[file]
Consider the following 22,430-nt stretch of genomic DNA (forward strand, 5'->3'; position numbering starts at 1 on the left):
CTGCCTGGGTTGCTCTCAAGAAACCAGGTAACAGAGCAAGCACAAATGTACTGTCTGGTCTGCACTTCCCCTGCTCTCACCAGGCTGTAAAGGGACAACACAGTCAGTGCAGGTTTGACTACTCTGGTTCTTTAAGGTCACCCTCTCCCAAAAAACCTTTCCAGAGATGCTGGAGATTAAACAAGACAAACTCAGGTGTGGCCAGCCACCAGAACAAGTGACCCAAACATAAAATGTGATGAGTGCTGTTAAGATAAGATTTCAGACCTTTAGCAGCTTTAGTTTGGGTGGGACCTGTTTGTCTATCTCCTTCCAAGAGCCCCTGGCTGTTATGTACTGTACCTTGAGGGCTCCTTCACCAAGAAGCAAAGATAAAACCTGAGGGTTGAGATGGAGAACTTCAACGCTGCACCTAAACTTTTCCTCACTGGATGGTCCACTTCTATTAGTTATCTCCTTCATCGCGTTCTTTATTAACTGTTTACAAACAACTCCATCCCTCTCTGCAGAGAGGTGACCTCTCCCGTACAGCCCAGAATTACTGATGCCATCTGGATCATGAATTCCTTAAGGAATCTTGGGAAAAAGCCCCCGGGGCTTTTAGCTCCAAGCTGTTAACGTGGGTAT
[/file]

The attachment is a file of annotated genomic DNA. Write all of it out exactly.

Consider the following 22,430-nt stretch of genomic DNA (forward strand, 5'->3'; position numbering starts at 1 on the left):
CTGCCTGGGTTGCTCTCAAGAAACCAGGTAACAGAGCAAGCACAAATGTACTGTCTGGTCTGCACTTCCCCTGCTCTCACCAGGCTGTAAAGGGACAACACAGTCAGTGCAGGTTTGACTACTCTGGTTCTTTAAGGTCACCCTCTCCCAAAAAACCTTTCCAGAGATGCTGGAGATTAAACAAGACAAACTCAGGTGTGGCCAGCCACCAGAACAAGTGACCCAAACATAAAATGTGATGAGTGCTGTTAAGATAAGATTTCAGACCTTTAGCAGCTTTAGTTTGGGTGGGACCTGTTTGTCTATCTCCTTCCAAGAGCCCCTGGCTGTTATGTACTGTACCTTGAGGGCTCCTTCACCAAGAAGCAAAGATAAAACCTGAGGGTTGAGATGGAGAACTTCAACGCTGCACCTAAACTTTTCCTCACTGGATGGTCCACTTCTATTAGTTATCTCCTTCATCGCGTTCTTTATTAACTGTTTACAAACAACTCCATCCCTCTCTGCAGAGAGGTGACCTCTCCCGTACAGCCCAGAATTACTGATGCCATCTGGATCATGAATTCCTTAAGGAATCTTGGGAAAAAGCCCCCGGGGCTTTTAGCTCCAAGCTGTTAACGTGGGTAT